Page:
What bacteria do to fight off aging?

Written by Staff Writer CNN (CNN) — Soy milk, water and a saline solution in six fluid mixtures. Then, motorized train balls tossed into dozens of squirming volunteers. This is the concoction — loosely…

What bacteria do to fight off aging?

Written by Staff Writer

CNN

(CNN) — Soy milk, water and a saline solution in six fluid mixtures. Then, motorized train balls tossed into dozens of squirming volunteers. This is the concoction — loosely combined with ice — that the New England CoVimotics Co. uses to spur the immune system into attack mode against a “smallpox-like” agent in vaccine trials.

What remains mysterious, however, is the reason for the last ingredient. Apparently, it has something to do with a protein that plays a key role in aging.

The work at New England CoVimotics is part of a broader movement by biotech firms to use similar recipe methods in vaccines. It follows the lead of natural remedies including Chinese herbs, snake venom and a special extract of the berries of the locust berry.

These probiotics — microorganisms — are meant to boost what has long been known as the key to healthy living: the microbiome. This microbiome has been linked with everything from weight loss to infection and can be disrupted by things like eating certain foods and drugs.

The digestive tract plays a role in maintaining or restoring a healthy balance of microbes. Where within the gastrointestinal tract is this balance most affected? In large part, the answer lies with those microbiomes that produce high levels of a protein known as Bacteroidetes.

Bacteroidetes is known to play a central role in the development of key cytokines such as interleukin-1 (IL-1). It’s this cytokine signaling that allows the immune system to recognize pathogens and respond accordingly.

“One way the immune system is stimulated is by cytokines, but these cytokines can cause autoimmune diseases. Our theory is that Bacteroidetes produces cytokines because it helps protect the immune system from autoimmune diseases,” said Doug Brown, research coordinator at New England CoVimotics.

Brown was part of the research team that used their “rotating box” method to study a Bacteroidetes-producing strain of yeasts called Swagar and found that the yeast did indeed kill bacteria that were very similar to the diseases that cause allergies and asthma.

While the yeast strain studies take place in laboratories, the kidney transplants and the anti-aging stuff happen in the real world. One promising new device is the Blink Motion for the kidney transplant, also known as the NovoLogic Vital.

This type of treatment has been used in Austria, Germany and Russia for the past couple of years and is designed to transport waste fluids in and out of the human body without blood clots forming or damage being done to the organ, according to the Blink Motion’s website.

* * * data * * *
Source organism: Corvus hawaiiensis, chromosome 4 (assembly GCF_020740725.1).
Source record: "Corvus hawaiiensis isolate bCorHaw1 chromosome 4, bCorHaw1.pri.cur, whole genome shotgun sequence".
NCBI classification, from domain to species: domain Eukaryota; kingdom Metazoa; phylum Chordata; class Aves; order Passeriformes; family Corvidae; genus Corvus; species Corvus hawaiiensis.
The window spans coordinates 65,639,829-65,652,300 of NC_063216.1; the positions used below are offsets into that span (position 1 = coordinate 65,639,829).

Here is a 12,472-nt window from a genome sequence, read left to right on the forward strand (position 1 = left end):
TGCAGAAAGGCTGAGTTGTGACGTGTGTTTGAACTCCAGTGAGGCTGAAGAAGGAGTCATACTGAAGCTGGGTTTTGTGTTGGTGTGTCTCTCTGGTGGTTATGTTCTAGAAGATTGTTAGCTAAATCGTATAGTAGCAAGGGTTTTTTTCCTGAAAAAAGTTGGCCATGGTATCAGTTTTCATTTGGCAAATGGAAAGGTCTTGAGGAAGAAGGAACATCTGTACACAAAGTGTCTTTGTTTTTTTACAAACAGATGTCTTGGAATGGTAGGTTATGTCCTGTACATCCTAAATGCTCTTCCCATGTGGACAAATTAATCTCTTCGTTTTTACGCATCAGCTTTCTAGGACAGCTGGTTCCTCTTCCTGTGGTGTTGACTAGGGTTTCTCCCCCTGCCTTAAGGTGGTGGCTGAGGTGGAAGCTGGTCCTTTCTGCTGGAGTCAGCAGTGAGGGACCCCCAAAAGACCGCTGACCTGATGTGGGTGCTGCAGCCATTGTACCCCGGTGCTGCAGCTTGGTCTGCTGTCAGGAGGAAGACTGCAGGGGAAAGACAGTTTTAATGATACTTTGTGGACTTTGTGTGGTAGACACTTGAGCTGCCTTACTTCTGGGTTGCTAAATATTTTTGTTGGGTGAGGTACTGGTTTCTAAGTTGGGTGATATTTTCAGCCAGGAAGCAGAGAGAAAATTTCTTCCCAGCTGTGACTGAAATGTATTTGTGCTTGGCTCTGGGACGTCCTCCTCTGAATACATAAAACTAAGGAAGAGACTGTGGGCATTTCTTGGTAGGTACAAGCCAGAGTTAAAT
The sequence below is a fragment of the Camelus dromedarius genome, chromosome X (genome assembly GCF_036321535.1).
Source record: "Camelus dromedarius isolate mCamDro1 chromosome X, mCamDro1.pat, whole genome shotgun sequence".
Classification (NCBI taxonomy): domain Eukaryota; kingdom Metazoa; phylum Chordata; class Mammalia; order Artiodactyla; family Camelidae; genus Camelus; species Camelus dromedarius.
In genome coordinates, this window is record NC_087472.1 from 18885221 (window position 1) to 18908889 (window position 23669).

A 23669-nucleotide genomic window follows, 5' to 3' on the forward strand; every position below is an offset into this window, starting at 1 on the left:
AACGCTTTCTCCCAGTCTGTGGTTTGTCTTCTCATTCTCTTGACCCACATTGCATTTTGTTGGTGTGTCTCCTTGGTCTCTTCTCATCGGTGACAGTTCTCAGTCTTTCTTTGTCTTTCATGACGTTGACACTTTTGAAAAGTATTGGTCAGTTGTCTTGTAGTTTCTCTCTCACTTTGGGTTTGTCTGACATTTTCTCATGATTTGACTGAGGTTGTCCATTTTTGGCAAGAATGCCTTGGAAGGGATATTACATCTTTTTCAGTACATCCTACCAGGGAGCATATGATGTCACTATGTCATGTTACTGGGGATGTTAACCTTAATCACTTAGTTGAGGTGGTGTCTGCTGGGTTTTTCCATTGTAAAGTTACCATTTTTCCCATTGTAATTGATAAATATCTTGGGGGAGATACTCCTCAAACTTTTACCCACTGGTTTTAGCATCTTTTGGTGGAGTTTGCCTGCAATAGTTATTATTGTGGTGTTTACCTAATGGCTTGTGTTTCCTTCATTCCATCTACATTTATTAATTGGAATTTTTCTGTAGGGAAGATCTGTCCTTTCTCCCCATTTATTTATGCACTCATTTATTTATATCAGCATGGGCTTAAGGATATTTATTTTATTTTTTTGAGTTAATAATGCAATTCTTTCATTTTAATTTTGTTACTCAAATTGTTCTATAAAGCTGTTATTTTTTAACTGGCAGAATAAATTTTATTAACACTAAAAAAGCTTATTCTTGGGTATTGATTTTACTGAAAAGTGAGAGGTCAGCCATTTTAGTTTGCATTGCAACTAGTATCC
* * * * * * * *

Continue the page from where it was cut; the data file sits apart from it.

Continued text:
A body made up of a pair of smaller vessels — one that infuses fluid and the other that exits fluid — the Blink Motion device circulates the fluid fluid in a single line.

The question of whether it’s safe to use probiotics and germs in humans is what made Brown contemplate using mice as the model for human immunology. The vast majority of mouse diets include small amounts of probiotics in a particular strain of worms, one of which happens to be Bacteroidetes.

To make sure the mice would respond well to the treatment, Brown conducted various tests on the mice, including after they had been administered Bacteroidetes-derived microbes.

The results were “pretty spectacular,” he said.

The use of Bacteroidetes in such a manner won’t be standard fare for all autoimmune disorders. During the early-stage trials, for example, the mice were given Bacteroidetes containing a high-fibre diet — a “higher risk for allergies,” Brown said. But it’s the most extreme effects of the disease that make researchers feel confident in the approach.

When scientists in the United States and Europe first identified Bacteroidetes in the 1940s, the results of the disorder were interpreted as a supposed punishment for taking antibiotics, suggesting that the Bacteroidetes were intentionally damaged by the medication.

In more recent decades, Bacteroidetes have been used to treat a range of clinical disorders including allergies, asthma, arthritis, obesity, cancer and liver disease.

In autoimmune disease, however, the only ones who have access to Bacteroidetes to treat their disease is those with debilitating autoimmune diseases that don’t respond well to standard treatments such as the immune suppressant immunoglobulin E (IgE).

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